HomeRegional NewsEast AfricaTAREA: “Opportunity for EAC member states to provide incentives to solar mini...

TAREA: “Opportunity for EAC member states to provide incentives to solar mini grid operators”

Dr Eng Matthew Matimbwi

Exclusive interview with Dr Eng Matthew Matimbwi, Executive Secretary of Tanzania Renewable Energy Association (TAREA) and Chairperson East Africa Renewable Energy Federation (EAREF).

At the upcoming Future Energy East Africa, he is presenting a case study on: “The challenge of mini grid beneficiaries accessing the electricity for productive uses”. He is also a panellist at the conference.

Let’s start with some background on yourself, your organisation and the kind of work that you do in the energy sector.
I have experience in the areas of renewable energy and energy efficiency for more than 20 years. I have working in planning and development of solar photovoltaic systems; advocacy; capacity building; networking; information collection and dissemination; and promoting business partnership.

Any exciting projects that you are currently involved in that you can share?  
I am working in advocating the Government of Tanzania to create the incentive package to the private developers that solar mini grids can have tariffs that are competitively fair to the national grid.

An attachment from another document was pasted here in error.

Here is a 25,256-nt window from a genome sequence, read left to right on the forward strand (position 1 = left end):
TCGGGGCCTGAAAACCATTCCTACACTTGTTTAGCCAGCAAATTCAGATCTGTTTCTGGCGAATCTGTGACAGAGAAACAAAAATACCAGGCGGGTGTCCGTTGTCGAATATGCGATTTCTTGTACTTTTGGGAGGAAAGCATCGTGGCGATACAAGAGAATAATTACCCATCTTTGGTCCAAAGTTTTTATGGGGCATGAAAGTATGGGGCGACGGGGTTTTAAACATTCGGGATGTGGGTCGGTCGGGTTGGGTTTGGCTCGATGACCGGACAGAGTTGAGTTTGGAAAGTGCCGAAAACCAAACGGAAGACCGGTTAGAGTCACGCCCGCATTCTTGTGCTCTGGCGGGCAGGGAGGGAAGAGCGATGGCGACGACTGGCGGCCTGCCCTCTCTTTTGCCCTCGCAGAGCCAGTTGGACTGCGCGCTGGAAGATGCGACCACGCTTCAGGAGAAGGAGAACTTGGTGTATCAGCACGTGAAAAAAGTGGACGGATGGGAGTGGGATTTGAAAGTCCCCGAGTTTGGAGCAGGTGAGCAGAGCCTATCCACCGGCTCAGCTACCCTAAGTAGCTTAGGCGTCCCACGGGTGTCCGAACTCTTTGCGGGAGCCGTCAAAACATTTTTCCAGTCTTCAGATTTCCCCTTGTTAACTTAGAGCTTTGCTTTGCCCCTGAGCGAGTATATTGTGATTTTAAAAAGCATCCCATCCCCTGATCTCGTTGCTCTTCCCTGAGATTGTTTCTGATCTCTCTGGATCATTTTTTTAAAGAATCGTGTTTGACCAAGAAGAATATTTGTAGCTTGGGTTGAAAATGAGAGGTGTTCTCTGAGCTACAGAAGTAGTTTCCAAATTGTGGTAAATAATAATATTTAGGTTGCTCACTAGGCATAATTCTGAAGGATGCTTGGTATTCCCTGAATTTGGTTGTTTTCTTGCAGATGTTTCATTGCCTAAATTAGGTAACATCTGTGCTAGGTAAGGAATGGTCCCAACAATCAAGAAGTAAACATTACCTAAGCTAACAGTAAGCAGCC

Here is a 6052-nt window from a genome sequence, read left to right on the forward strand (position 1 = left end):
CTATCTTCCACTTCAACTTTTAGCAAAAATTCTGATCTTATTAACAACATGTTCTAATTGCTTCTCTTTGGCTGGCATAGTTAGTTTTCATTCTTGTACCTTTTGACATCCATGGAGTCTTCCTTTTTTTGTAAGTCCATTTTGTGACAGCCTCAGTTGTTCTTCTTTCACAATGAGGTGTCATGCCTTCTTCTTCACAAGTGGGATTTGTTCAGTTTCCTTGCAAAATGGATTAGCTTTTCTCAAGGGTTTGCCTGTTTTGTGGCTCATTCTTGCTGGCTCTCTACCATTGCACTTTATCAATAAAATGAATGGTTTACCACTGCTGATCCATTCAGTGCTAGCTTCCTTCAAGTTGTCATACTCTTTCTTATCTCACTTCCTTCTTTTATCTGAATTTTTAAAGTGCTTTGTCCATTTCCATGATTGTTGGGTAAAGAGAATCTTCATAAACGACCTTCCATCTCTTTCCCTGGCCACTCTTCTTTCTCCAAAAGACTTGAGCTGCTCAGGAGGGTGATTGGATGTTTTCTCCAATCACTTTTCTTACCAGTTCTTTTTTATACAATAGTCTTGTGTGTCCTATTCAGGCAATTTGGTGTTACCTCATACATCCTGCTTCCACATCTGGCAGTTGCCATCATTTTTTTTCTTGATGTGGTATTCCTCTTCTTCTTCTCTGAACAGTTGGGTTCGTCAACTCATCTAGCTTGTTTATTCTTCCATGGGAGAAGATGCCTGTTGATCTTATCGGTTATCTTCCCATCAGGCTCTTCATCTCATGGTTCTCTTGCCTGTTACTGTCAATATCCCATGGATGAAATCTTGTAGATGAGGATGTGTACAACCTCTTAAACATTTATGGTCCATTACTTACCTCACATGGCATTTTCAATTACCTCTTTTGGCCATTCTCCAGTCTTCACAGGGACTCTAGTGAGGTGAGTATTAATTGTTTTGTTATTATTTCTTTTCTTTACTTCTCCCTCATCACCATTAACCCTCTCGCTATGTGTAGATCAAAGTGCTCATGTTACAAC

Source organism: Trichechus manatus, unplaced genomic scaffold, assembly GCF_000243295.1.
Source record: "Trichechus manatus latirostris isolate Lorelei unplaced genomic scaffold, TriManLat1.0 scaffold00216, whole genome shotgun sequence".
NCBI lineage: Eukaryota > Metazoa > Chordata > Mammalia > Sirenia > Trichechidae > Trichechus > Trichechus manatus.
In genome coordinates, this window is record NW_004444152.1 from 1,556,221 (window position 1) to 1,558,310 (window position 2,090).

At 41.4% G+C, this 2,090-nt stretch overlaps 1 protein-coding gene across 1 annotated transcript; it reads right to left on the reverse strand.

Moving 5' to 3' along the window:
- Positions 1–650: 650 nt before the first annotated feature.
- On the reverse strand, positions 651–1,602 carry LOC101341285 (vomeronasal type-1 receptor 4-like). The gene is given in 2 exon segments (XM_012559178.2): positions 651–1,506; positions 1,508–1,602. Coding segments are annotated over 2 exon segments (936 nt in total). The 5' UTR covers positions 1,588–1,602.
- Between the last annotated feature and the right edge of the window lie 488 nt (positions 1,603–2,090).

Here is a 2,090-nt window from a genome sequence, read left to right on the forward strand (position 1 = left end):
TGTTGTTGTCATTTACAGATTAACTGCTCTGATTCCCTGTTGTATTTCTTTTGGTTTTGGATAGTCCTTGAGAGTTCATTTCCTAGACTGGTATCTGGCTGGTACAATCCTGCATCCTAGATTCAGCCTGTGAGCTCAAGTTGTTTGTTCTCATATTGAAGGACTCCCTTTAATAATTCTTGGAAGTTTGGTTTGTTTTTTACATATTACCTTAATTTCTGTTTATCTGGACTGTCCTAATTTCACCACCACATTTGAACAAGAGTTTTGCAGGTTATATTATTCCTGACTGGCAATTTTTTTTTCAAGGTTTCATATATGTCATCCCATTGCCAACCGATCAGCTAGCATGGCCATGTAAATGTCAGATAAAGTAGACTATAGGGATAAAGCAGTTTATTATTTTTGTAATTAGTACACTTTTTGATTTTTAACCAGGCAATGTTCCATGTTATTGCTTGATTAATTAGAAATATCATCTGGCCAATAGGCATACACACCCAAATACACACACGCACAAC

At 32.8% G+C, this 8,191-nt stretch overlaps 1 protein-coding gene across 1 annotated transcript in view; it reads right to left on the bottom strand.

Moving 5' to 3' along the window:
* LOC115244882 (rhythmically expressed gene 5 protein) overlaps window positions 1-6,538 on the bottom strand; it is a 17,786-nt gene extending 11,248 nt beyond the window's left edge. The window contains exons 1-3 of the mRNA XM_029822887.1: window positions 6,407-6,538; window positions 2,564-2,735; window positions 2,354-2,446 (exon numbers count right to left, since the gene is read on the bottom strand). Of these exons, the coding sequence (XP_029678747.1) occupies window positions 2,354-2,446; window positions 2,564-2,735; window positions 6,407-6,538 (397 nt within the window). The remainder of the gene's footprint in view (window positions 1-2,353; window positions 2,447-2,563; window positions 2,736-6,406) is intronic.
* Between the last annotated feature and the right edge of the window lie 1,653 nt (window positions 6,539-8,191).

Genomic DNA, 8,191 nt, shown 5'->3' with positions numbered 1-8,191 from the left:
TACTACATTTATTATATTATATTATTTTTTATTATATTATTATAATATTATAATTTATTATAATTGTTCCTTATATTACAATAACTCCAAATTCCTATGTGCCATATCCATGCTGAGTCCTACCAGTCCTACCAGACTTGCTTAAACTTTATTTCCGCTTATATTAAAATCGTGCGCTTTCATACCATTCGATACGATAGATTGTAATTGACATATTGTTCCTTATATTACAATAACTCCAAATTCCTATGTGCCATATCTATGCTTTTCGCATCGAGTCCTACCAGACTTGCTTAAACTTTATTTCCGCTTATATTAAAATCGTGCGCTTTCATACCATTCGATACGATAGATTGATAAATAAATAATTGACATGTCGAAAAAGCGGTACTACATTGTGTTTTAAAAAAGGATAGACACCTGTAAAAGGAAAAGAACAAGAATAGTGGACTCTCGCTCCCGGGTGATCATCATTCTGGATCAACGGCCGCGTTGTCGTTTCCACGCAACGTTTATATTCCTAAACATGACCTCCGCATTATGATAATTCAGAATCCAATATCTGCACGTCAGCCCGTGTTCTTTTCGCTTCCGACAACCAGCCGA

What in your view are the main challenges in the power sector in Tanzania right now? And East Africa? 
The main challenge to the power sector in the region of East Africa is the high tariff of renewable energy electricity and low energy consumption by the end users.

What in your view are the main opportunities currently? 
The main opportunity is member states of EAC providing incentives to the solar mini grid operators; and enforcing demand side management.

What is your vision for the industry?
A renewable energy industry that supports industrialization that will flourish if there is fair competition between national utilities and private renewable energy power producers.

What surprises you about this sector?
The potential of isolated renewable energy mini grids is very high in supporting productive uses. Some schemes are already changing lives of the off-grid communities.

At the upcoming Future Energy East Africa, you are part of the conference programme. Can you give us a sneak preview of what your message will be at the event? Or what your expectations are?
My message will be “enable end users to use energy generated productively”.

Anything you would like to add?  
Participants will have to come up with proposals on:
1) how tariffs of solar electricity can be reduced; and
2) how end users use the supplied electricity for productive uses.

Annemarie Roodbol
Annemarie Roodbol is a communications practitioner based in Cape Town.